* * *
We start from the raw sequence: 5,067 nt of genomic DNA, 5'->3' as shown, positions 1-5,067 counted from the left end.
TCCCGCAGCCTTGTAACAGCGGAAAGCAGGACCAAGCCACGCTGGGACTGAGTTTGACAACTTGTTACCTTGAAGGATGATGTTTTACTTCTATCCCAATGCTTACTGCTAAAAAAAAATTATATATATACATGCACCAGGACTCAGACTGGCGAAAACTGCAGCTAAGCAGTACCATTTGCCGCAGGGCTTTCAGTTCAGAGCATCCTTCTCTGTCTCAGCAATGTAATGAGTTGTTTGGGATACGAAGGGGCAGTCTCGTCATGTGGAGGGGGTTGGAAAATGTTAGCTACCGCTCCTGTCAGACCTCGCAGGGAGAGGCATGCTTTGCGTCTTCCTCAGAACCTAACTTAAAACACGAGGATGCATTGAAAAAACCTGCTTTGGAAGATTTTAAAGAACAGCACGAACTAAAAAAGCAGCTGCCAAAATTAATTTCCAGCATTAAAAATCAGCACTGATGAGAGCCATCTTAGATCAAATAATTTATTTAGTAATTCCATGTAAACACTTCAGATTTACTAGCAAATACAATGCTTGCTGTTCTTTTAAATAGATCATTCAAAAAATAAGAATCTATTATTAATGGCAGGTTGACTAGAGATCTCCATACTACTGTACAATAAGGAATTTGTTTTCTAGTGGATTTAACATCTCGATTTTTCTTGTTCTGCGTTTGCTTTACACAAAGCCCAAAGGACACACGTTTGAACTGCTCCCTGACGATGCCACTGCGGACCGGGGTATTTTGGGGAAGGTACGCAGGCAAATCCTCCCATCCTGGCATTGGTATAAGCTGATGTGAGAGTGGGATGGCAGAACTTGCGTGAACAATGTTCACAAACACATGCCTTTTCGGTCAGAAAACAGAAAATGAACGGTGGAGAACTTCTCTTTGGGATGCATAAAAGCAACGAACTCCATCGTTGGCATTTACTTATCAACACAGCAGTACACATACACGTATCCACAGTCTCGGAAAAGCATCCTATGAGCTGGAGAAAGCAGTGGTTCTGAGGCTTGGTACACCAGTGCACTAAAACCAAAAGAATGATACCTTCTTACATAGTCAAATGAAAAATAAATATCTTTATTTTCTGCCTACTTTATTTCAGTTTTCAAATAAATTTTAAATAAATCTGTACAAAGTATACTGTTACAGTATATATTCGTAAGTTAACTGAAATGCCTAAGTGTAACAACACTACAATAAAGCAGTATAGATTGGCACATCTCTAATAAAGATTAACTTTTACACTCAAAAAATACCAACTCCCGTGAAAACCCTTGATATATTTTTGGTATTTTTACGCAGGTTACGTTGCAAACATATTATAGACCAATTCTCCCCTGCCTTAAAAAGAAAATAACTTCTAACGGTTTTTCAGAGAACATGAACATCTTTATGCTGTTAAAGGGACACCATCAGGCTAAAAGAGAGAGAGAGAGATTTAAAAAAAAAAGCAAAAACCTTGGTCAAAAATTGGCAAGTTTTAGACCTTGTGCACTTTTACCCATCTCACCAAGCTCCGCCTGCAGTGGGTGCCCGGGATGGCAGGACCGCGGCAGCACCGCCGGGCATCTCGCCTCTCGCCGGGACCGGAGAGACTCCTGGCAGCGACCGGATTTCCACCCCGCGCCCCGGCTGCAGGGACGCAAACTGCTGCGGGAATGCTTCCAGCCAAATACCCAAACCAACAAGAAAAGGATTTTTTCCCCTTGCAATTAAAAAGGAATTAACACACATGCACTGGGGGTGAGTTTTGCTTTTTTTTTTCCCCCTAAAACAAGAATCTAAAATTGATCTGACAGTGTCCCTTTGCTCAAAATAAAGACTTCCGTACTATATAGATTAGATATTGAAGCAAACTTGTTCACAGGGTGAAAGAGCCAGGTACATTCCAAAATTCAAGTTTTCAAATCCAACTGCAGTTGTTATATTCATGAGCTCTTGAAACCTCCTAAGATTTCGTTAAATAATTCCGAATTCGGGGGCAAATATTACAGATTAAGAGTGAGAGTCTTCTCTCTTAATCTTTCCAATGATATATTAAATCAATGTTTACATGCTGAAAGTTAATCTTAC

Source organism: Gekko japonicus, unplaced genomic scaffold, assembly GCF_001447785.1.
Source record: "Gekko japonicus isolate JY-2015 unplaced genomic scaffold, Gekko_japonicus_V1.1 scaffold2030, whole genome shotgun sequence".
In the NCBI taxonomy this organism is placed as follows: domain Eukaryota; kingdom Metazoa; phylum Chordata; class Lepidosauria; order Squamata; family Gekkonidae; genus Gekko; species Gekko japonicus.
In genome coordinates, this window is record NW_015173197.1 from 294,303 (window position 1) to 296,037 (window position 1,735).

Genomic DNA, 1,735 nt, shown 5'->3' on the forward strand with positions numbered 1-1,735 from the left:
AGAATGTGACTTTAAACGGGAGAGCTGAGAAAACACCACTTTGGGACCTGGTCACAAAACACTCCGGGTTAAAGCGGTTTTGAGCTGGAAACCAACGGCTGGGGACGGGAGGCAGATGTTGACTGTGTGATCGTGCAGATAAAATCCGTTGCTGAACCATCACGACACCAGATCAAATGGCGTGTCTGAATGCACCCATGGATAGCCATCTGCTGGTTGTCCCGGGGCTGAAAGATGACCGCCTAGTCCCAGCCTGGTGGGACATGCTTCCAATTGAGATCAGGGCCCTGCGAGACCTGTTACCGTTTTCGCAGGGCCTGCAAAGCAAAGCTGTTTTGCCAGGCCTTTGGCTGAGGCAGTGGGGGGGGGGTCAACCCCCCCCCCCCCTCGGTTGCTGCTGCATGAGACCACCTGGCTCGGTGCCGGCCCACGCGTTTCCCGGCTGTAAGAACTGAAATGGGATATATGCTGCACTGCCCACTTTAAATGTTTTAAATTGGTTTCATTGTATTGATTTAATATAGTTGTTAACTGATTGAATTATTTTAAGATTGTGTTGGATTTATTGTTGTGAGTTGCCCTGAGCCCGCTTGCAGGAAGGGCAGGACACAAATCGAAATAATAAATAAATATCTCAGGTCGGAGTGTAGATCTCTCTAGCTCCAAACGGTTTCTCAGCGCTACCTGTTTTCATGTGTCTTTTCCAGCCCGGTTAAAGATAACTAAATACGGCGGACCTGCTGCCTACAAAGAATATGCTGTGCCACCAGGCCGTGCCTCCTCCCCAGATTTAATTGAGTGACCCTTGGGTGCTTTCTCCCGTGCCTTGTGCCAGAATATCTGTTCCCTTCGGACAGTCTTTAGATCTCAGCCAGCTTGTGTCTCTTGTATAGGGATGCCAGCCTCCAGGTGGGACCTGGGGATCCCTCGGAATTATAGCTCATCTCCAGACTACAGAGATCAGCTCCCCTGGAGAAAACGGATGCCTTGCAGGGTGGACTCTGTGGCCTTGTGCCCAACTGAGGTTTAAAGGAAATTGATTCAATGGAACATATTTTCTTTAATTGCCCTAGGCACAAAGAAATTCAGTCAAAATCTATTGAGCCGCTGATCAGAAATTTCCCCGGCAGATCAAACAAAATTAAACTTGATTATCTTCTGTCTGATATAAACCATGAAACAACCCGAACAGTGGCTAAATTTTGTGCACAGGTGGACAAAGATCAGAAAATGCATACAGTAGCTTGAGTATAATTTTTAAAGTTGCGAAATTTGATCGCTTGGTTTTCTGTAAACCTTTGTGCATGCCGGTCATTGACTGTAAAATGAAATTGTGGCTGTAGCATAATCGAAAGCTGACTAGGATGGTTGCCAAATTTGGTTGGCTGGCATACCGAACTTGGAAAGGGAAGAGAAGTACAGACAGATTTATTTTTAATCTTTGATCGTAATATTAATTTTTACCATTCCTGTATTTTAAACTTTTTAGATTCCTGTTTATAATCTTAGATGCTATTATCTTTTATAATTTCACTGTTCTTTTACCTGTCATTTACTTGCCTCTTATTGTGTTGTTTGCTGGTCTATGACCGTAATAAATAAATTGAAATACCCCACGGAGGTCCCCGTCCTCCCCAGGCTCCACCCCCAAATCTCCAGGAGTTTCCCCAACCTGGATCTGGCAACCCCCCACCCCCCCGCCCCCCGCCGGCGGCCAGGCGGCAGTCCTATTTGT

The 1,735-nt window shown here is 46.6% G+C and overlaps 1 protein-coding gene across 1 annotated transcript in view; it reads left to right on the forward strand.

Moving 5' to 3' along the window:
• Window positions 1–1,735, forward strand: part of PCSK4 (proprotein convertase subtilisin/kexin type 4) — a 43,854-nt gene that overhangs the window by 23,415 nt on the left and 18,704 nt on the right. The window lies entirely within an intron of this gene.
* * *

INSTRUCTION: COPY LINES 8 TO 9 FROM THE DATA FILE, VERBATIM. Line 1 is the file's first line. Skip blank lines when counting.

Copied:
AGAATGTGACTTTAAACGGGAGAGCTGAGAAAACACCACTTTGGGACCTGGTCACAAAACACTCCGGGTTAAAGCGGTTTTGAGCTGGAAACCAACGGCTGGGGACGGGAGGCAGATGTTGACTGTGTGATCGTGCAGATAAAATCCGTTGCTGAACCATCACGACACCAGATCAAATGGCGTGTCTGAATGCACCCATGGATAGCCATCTGCTGGTTGTCCCGGGGCTGAAAGATGACCGCCTAGTCCCAGCCTGGTGGGACATGCTTCCAATTGAGATCAGGGCCCTGCGAGACCTGTTACCGTTTTCGCAGGGCCTGCAAAGCAAAGCTGTTTTGCCAGGCCTTTGGCTGAGGCAGTGGGGGGGGGGTCAACCCCCCCCCCCCCTCGGTTGCTGCTGCATGAGACCACCTGGCTCGGTGCCGGCCCACGCGTTTCCCGGCTGTAAGAACTGAAATGGGATATATGCTGCACTGCCCACTTTAAATGTTTTAAATTGGTTTCATTGTATTGATTTAATATAGTTGTTAACTGATTGAATTATTTTAAGATTGTGTTGGATTTATTGTTGTGAGTTGCCCTGAGCCCGCTTGCAGGAAGGGCAGGACACAAATCGAAATAATAAATAAATATCTCAGGTCGGAGTGTAGATCTCTCTAGCTCCAAACGGTTTCTCAGCGCTACCTGTTTTCATGTGTCTTTTCCAGCCCGGTTAAAGATAACTAAATACGGCGGACCTGCTGCCTACAAAGAATATGCTGTGCCACCAGGCCGTGCCTCCTCCCCAGATTTAATTGAGTGACCCTTGGGTGCTTTCTCCCGTGCCTTGTGCCAGAATATCTGTTCCCTTCGGACAGTCTTTAGATCTCAGCCAGCTTGTGTCTCTTGTATAGGGATGCCAGCCTCCAGGTGGGACCTGGGGATCCCTCGGAATTATAGCTCATCTCCAGACTACAGAGATCAGCTCCCCTGGAGAAAACGGATGCCTTGCAGGGTGGACTCTGTGGCCTTGTGCCCAACTGAGGTTTAAAGGAAATTGATTCAATGGAACATATTTTCTTTAATTGCCCTAGGCACAAAGAAATTCAGTCAAAATCTATTGAGCCGCTGATCAGAAATTTCCCCGGCAGATCAAACAAAATTAAACTTGATTATCTTCTGTCTGATATAAACCATGAAACAACCCGAACAGTGGCTAAATTTTGTGCACAGGTGGACAAAGATCAGAAAATGCATACAGTAGCTTGAGTATAATTTTTAAAGTTGCGAAATTTGATCGCTTGGTTTTCTGTAAACCTTTGTGCATGCCGGTCATTGACTGTAAAATGAAATTGTGGCTGTAGCATAATCGAAAGCTGACTAGGATGGTTGCCAAATTTGGTTGGCTGGCATACCGAACTTGGAAAGGGAAGAGAAGTACAGACAGATTTATTTTTAATCTTTGATCGTAATATTAATTTTTACCATTCCTGTATTTTAAACTTTTTAGATTCCTGTTTATAATCTTAGATGCTATTATCTTTTATAATTTCACTGTTCTTTTACCTGTCATTTACTTGCCTCTTATTGTGTTGTTTGCTGGTCTATGACCGTAATAAATAAATTGAAATACCCCACGGAGGTCCCCGTCCTCCCCAGGCTCCACCCCCAAATCTCCAGGAGTTTCCCCAACCTGGATCTGGCAACCCCCCACCCCCCCGCCCCCCGCCGGCGGCCAGGCGGCAGTCCTATTTGT

The 1,735-nt window shown here is 46.6% G+C and overlaps 1 protein-coding gene across 1 annotated transcript in view; it reads left to right on the forward strand.